Today's News

  • New comic focuses on school antics

    He's known as Big Nate but actually he's a little guy. As comic strip fans will come to realize, his name has more to do with his attitude and his impact on a tight circle of friends.

    On the funny pages, Big Nate is perpetually an 11-year-old sixth-grader trying to avoid detention, who hopes to become a cartoonist. In real life, this creation of artist Lincoln Peirce has been published for 20 years before recently becoming an overnight success.

  • Teen MOPS group offers support

    Madge Hearne had always been a big supporter of Mothers of Preschoolers. During her second time attending a MOPS program, she began to realize the need for a Teen MOPS chapter in Hardin County.

    “My oldest son was a student at Central Hardin High School and the summer before his senior year, a friend of his had a baby,” she said.

  • Ex-teacher due back in court Feb. 3

    Two days after a Hardin County prosecutor filed a motion to dismiss Steven Gray’s sexual abuse charges, another former teacher was under arrest by Kentucky State Police, charged with having sexual relations with a student.

    Natalie C. Gentry, 33, of Elizabethtown, was fired from LaRue County High School on Oct. 24 after KSP began investigating allegations the English teacher was having sexual contact with male students.

    All alleged victims in both cases were older than 16 years of age.

  • Vote on unification bill may be looming

    A House bill filed to clear up vague language in the state’s unification law could reach the floor for a vote this week.

    Rep. Jimmie Lee, D-Elizabethtown, is one of the sponsors of House Bill 190 and said the proposed legislation is positioned for a potential vote by Wednesday.

  • South-side Radcliff grocery to close

    After weathering a rough financial summer, Michael Monasmith has lost his job.

    Monasmith, a Radcliff resident, is a full-time meat cutter at Food Lion on South Dixie Boulevard, which is one of 113 Food Lions across the nation shuttering its doors.  

    Delhaize America, parent company of Food Lion, announced last week it would close a number of underperforming stores, displacing roughly 4,900 workers. Kentucky-based Food Lions in Cynthiana, Danville, Dry Ridge, Morehead, Paris and Stanford also are closing, according to a list released by the company.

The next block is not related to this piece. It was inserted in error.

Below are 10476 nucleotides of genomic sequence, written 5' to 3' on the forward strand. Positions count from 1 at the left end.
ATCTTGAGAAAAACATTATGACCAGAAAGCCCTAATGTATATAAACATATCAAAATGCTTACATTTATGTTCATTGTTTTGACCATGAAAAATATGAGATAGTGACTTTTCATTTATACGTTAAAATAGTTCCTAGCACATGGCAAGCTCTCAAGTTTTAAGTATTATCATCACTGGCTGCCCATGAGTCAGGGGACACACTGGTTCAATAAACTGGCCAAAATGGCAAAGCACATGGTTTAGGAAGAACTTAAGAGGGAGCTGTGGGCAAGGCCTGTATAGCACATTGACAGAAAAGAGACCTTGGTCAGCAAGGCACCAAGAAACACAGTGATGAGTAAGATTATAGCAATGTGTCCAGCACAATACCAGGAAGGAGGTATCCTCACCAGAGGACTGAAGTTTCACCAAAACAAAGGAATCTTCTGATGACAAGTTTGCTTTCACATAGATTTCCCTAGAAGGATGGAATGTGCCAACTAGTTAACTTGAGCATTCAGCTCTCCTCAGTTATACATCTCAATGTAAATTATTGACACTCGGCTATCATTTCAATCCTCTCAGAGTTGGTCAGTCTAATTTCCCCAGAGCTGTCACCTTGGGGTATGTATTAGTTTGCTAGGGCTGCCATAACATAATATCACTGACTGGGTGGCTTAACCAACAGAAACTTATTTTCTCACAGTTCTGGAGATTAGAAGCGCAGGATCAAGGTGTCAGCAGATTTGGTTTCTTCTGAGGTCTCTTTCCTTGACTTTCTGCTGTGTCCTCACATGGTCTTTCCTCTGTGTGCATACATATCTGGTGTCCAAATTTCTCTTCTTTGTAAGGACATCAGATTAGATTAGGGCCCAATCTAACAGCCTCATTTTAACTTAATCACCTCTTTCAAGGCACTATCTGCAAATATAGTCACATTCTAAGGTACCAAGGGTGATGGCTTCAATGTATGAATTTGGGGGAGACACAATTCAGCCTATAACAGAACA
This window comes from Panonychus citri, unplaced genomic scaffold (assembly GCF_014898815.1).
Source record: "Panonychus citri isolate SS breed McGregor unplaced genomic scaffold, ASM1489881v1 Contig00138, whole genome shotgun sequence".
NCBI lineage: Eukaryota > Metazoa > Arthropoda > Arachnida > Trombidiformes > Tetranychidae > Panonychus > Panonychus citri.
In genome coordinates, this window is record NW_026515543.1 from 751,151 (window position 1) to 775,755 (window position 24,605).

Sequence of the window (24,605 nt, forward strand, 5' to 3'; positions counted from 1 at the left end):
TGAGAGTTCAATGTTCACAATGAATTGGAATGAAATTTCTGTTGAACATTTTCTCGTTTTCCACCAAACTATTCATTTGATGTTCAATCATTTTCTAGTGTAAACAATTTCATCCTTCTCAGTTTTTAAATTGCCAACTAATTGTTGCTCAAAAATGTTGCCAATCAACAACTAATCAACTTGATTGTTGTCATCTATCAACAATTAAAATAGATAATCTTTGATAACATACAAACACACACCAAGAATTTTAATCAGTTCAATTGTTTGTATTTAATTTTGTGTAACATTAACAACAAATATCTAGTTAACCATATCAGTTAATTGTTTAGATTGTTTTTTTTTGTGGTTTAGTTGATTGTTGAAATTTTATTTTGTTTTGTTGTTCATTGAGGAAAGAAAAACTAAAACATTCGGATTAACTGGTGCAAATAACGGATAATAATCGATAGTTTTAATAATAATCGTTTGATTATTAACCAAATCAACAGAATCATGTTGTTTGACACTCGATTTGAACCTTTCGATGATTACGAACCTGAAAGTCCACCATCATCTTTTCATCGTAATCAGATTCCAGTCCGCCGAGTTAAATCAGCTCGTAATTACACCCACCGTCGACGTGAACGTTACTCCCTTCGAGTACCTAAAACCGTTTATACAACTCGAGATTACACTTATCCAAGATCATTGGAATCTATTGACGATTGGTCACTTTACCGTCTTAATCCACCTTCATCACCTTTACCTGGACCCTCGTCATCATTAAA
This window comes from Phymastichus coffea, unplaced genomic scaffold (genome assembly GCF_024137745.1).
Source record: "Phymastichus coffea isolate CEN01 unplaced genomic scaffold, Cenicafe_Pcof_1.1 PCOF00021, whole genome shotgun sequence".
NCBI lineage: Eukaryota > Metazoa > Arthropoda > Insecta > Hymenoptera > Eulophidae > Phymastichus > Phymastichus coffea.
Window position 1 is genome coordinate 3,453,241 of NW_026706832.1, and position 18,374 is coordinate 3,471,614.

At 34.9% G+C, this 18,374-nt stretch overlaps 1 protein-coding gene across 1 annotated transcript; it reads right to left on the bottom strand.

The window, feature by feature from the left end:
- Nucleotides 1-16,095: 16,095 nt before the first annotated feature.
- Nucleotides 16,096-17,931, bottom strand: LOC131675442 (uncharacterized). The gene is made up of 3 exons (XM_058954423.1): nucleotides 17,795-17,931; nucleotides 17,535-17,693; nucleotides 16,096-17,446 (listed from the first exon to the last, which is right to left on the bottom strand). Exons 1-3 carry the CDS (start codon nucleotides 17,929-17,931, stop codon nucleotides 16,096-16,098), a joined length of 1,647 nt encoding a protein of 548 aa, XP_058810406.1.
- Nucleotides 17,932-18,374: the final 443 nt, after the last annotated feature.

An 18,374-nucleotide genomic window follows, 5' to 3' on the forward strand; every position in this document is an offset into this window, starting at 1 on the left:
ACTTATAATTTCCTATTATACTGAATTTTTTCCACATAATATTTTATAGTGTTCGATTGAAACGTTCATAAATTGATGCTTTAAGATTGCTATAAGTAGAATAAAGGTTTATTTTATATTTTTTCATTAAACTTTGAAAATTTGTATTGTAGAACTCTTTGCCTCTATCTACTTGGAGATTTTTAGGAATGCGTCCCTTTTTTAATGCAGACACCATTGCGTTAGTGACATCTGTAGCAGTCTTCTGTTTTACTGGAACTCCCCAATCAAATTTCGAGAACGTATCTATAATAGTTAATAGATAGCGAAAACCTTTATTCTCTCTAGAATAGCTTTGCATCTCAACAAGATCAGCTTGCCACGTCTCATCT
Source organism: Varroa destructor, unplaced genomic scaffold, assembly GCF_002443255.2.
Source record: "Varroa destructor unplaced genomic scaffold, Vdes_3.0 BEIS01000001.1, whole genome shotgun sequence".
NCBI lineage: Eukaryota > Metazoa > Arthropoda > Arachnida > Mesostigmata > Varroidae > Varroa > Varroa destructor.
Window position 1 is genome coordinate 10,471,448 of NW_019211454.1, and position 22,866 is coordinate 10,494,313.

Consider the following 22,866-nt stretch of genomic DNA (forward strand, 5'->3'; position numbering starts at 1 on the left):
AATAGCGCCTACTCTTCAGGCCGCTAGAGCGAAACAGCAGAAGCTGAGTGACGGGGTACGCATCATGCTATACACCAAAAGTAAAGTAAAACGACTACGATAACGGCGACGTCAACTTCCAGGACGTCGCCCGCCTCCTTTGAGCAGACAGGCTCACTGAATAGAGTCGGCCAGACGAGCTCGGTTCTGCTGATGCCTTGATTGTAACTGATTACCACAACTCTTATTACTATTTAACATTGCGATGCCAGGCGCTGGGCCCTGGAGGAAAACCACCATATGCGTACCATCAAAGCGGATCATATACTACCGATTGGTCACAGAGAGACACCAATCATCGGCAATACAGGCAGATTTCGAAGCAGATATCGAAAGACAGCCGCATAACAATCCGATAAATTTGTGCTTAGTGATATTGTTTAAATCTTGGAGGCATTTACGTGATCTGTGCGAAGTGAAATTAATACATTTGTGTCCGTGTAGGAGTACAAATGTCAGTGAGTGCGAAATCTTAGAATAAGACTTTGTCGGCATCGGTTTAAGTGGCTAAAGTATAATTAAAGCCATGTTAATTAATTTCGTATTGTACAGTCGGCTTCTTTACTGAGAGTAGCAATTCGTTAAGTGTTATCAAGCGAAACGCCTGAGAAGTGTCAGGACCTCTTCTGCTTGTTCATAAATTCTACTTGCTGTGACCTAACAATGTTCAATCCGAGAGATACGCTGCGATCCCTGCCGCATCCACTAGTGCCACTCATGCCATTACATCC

• MOAA receives Ireland Army Community Hospital update

    The Fort Knox Chapter of the Military Officers Association of America (MOAA) met Dec. 21 at the MOAA Clubhouse on Fort Knox. The evening was decorated in a Christmas theme, and a pork loin dinner was enjoyed by the membership.  

  • McKeever Brief

    MCKEEVER. Army Reserve Spec. Shayne E. McKeever is returning to Joint Base McGuire-Dix-Lakehurst, N.J., after being deployed to Afghanistan serving in support of Operation Enduring Freedom. McKeever, an aerial delivery specialist parachute rigger with the 824th Quartermaster Company, Fort Bragg, N.C., has served five years in the military. He is the son of Edward L. McKeever of Elizabethtown and Sandra D. Camp of Big Clifty.

  • Ex-LaRue teacher accused of having sexual contact with student

    A former LaRue County High School English teacher relieved of her duties in October was arrested Thursday morning and charged with a sex crime that is alleged to have involved students at the school.

    Natalie C. Gentry, 33, of Elizabethtown was charged with one count of first-degree sexual abuse, a Class D felony punishable by up to five years in prison, and two counts of second-degree official misconduct, a Class B misdemeanor.
    According to an arrest citation, the alleged sexual abuse happened in Hardin County on or around June 1, 2011, with a 17-year-old student.

  • Building permits

    The following building permit information has been obtained from Hardin County Planning and Development Commission and City of Elizabethtown Planning and Development. The name of the applicant, applicant’s address and use of permit are listed.

  • A place for comic book artists and enthusiasts to gather

    A comic book weaves artistic skill and storytelling together. Each panel is a work of art, flowing into the next to tell a story.

    “For some people comic books are superhero stories or Archie comics, but really the level of storytelling and the creativity involved makes that idea limiting,” said comic artist Bill Nichols of Elizabethtown.

    There’s a strong appreciation for comic books out there, and Nichols started a gathering of enthusiasts, which meets monthly to discuss the genre and share ideas.